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Intramuscular (IM) injection is a type of venipuncture that is given into the central area of a certain muscle to distribute medication to the cardiovascular system by allowing it to be absorbed into the bloodstream at a faster rate and at a larger volume than an oral or intravenous medication would allow. It is sometimes referred to as ‘shots’. All healthcare workers who administer intramuscular injections to patients should receive training and education on proper administration. Selection of the needle size and injection site depends on many factors. These include age, size of the patient, and volume of medication. A syringe has three parts: the needle, the barrel, and the plunger. The needle goes into the muscle. It should be long enough to reach the muscle without penetrating the structures underneath. The barrel holds the medicine and has markings on it like a ruler. The markings are measured in millilitres (mL). The plunger is used to get medicine into and out of the syringe.

 

In administering IM injections, one must know where it is safe to inject. IM injections are usually given in the vastus lateralis muscle (thigh), the ventrogluteal muscle (hip), the deltoid muscle (upper arm muscle), and the dorsogluteal muscle (buttocks). The thigh is one of the most preferred sites especially for children under 3 years old.  Thigh muscles or vastus lateralis muscle runs along the front side of your thigh, little towards the outer side. Feel the muscle by placing a thumb in the middle of the thigh and run a finger along the side. Divide the thighs from top to bottom into thirds. The middle third is where the injection will go.

A ventrogluteal muscle is the safest IM injection site for adults and children over seven months of age. It is deep and not close to any major blood vessels and nerves, and has the least chance for an injury to occur. When administering the shot, place the hand on the top of the thigh near the hip bone. The thumb should be placed at the groin, such that the wrist is in line with the thigh. The fingers need to be pointed towards the head. Form a V with your fingers by separating the index finger from the other three. Feel the edge of a bone along the tips of your little and ring fingers. The place to give the injection is in the middle of the V.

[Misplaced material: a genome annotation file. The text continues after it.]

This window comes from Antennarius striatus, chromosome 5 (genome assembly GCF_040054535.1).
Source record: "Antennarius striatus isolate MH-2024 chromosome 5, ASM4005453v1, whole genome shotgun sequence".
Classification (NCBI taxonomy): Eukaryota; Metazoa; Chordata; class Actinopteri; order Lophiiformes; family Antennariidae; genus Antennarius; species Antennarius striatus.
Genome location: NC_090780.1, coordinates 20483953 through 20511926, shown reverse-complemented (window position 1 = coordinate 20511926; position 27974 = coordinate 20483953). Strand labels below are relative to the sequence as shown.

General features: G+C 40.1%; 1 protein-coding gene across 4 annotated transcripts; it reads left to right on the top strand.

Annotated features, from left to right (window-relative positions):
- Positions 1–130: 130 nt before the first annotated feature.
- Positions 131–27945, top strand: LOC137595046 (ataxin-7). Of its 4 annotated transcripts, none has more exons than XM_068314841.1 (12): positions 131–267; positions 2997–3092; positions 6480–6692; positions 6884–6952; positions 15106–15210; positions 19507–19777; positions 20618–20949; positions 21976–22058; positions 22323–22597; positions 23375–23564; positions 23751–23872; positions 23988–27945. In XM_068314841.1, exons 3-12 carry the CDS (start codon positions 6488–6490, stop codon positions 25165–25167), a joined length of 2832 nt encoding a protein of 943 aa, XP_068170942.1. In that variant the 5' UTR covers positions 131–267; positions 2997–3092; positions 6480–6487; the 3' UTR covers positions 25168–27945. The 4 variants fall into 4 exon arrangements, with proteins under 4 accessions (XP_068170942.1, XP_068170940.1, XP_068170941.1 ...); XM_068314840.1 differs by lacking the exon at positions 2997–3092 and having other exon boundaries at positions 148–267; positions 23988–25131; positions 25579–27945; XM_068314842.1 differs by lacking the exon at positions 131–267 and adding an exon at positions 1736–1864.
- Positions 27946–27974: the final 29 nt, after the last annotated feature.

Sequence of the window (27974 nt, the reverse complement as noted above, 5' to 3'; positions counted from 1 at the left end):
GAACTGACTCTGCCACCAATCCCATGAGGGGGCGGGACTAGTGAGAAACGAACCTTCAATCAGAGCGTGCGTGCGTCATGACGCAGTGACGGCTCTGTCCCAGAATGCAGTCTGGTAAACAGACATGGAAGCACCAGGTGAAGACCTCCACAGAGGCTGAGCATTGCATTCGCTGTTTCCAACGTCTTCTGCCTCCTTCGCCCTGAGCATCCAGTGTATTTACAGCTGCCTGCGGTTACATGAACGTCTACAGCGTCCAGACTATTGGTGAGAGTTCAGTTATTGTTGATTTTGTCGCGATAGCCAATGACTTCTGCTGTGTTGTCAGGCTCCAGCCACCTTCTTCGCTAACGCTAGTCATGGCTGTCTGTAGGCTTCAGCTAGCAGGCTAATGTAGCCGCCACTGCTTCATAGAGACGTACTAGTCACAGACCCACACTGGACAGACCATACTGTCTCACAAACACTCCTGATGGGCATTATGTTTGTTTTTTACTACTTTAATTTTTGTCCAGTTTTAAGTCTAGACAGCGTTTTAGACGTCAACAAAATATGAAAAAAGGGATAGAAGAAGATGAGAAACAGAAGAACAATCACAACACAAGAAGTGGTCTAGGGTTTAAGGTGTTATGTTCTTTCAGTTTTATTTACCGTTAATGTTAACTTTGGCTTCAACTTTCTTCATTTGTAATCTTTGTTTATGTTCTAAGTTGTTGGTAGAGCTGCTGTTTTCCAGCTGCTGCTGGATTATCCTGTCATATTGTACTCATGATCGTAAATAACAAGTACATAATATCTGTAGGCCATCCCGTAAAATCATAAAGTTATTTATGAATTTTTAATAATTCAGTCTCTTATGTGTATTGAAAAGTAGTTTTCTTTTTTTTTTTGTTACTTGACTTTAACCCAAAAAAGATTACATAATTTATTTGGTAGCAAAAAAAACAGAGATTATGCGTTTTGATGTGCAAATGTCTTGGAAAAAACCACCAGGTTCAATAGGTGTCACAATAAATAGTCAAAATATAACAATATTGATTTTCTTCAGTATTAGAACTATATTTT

The deltoid in the arm is the site most typically used for vaccines and is popular for injections in adults due to its ease of access. The volume of medication that can be administered via this route is limited; an important consideration if a patient needs a large dose. To mark this site, place the palm of your hand on the shoulder and spread your thumb from the other 4 fingers in an upside down V shape. Make sure that the middle of the arm is centered in your V. Give the injection at the middle of the V.

The dorsogluteal muscle is the large muscle on the rear end or the buttocks. This is the region where most of the adults get their shots. Expose one buttock and wipe it with alcohol from the top of the crack from the cheeks to the side of the body. Then divide the buttock into quadrants halfway across and down the middle. Administer the medication at the site towards the hip in the upper outer quadrant.

As a general procedure, the practitioner must ensure that the patient is comfortable so as to keep the muscle relaxed. The IM injection site is cleaned with an alcohol swab and the skin is allowed to dry. Once the injection site on the deltoid has been located make sure to inject at a 90o angle with a darting movement. The syringe is often drawn back slightly to ensure that the needle has not penetrated a blood vessel. The needle is then withdrawn quickly and properly discarded.  Apply light pressure to the injection site using a dry cotton ball or gauze. The patient is monitored for a short time for swelling, bleeding, or allergic reactions.

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Writing is an integral part of my nursing career. It is my way to reach more people and empower them with the roles of nurses. Currently, I'm working as a nurse in a private hospital specifically in the Emergency Room. Emergency nursing is my forte.